A Royal for Rome? The last Stuart monarch's life unravelled
Queen Anne - Theatre Royal Haymarket, London
Popular with modern dramatists is the game of imagining the royal history plays that Shakespeare never wrote. The subjects evaded him either because they would have been too dangerous – Howard Brenton’s Anne Boleyn – or due to the great chronicler of English monarchy being dead by the time the events occurred. In the latter category are Alan Bennett’s The Madness of George III, Mike Bartlett’s King Charles III and Helen Edmundson’s Queen Anne, premiered by the Royal Shakespeare Company two years ago and now revived in the London West End.
Edmundson’s title character, Anne Stuart (1665-1714), the daughter of James II, had a life unusually shaped by faith. As a young woman, her Protestant piety was much advertised in order to appease those who feared that her father’s monarchy was sliding back towards Rome: he framed, in 1687, an extended version of Charles II’s Declaration of Indulgence, which promoted tolerance towards Catholics and Dissenters.
When these tensions contributed to the second James’ overthrow, Anne’s sister Mary claimed the throne alongside her Dutch husband, William III. Their infertility made Anne Queen, when in 1702, William died without heirs, but her own childlessness – she may have suffered as many as 17 miscarriages and stillbirths – left England existentially nervous and Scotland independently restless about what might follow.
France and Spain were contemplating a Catholic restoration by naval invasion. One character warns, in the enjoyably muscular language of Edmundson’s script, of the day “when British lungs are choked with incense once again”, and predicts that, by repelling this continental threat, they will “rid the world of papists and be thanked for ever after”.
The problem for these zealots was that, like Theresa May to the Conservative Brexiteers, Anne was less admired than seen as the only palatable figurehead for an anti-European cause. Shy, dumpy and suffering from a variety of ailments that include gruesomely depicted leg ulcers, Anne was a hard sell to the population even before the invention of television, and Emma Cunniffe, waddling and swaddled in padding, spares us nothing of Anne’s discomfort in her own body, while progressively exposing the bright and diligent mind within.
To the despair of anti-Catholic politicians, Anne may not have even reliably been a Protestant. One conspiracy theory was that she had always been a double-agent for her father and would return the throne to Rome. “Her High Church nonsense is only a step away from Popery!” a parliamentarian complains.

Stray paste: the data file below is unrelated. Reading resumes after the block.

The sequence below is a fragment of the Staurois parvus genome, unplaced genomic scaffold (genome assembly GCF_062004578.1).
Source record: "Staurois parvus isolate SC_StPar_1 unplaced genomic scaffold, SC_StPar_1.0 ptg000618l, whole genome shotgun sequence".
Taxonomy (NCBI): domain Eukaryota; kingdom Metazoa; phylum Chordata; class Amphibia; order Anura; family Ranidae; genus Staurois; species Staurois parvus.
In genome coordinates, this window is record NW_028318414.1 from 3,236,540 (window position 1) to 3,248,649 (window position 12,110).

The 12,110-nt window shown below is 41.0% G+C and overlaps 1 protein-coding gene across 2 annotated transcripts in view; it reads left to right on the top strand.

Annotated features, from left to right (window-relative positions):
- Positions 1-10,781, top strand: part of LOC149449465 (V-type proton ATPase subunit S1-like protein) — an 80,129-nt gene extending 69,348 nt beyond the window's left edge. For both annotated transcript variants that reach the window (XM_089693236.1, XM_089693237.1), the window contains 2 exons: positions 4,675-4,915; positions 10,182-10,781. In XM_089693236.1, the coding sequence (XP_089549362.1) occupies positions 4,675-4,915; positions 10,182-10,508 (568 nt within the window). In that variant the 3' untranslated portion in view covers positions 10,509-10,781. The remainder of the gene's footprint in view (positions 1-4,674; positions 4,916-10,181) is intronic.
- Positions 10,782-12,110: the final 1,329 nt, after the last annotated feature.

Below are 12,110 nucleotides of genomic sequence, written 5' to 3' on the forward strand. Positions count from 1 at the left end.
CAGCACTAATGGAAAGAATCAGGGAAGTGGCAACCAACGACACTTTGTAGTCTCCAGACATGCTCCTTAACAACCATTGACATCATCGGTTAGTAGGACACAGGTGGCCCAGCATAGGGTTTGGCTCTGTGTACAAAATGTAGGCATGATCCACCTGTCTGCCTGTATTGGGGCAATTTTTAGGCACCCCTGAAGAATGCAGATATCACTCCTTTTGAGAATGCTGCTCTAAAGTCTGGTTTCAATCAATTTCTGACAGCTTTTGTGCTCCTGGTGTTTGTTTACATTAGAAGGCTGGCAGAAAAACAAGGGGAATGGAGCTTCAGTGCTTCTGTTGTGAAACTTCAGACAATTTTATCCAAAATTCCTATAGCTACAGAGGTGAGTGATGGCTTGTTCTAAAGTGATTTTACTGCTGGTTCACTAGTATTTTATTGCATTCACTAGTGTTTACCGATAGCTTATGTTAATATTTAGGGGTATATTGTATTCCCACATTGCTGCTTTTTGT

In political intrigue, gossip is a favoured bomb of plotters, and rumours about the Queen were explosive. Though married to the devoted but unworldly Prince George of Denmark, Anne became close to Abigail Hill, a maid, and, most durably, to Sarah Churchill, an aristocrat, for whom the Queen provided the land for what we know as Blenheim Palace. Historical fiction grants audiences the privilege of knowing the future and, in Queen Anne, we enjoy our awareness of the service that one of Sarah’s descendants will do to the crown when England is threatened with a mid twentieth-century invasion.
As written by Edmundson, Sarah Churchill is a monster of egotism and, in Romola Garai’s portrayal, has a terrifying physical and vocal command. Garai also suggests that, while Anne may have felt genuine passion for her friend, any romantic acquiescence from Sarah was more likely tactical career advancement.
Speculation about Anne’s true sexuality was sometimes seen as a reason for her failure to breed, an innuendo that prominent women do not escape today, although contemporary medicine might say that the Queen’s difficulties had more to do with the dynastic pressure in the royal family for close relatives to wed. However, the then rising industries of satire and caricature – led by Jonathan Swift and Daniel Defoe – seized on the Queen’s perceived secrets and physical indignities in skits, songs and pamphlets, versions of which punchily punctuate Natalie Abrahami’s production.
This savage early eighteenth-century commentary tempts us to make a connection with today’s social media eviscerations, and this is not the only contemporary resonance. In 2015 at Stratford, after the recent results of the Scottish independence referendum and the UK general election, audiences roared at the Queen’s admonition that “the Scots can not be trusted!” In the London revival, this gets an even larger laugh. In another tremendous scene, the Queen is told the country is bankrupt. Historians of modern Britain may also like to note that theatregoers in July 2017 responded with a kind of terrified delight to a line wondering “how much extra stress this country can endure before she is brought, convulsing, to her knees”.
A drawback of dramatising a little-known historical story is that the dialogue has to carry a huge amount of exposition. Several speeches cue up researched anecdotes. “Remember the night your father went out to meet William’s invading troops?” Sarah checks and, although the Queen does recall, tells her anyway. The same thing happens when Anne asks someone: “Do you remember when William and Mary first arrived?”
But Anne, a character who has been a victim of literature, now has cause to thank a writer who has restored her to attention in a powerful, intelligent and moving play.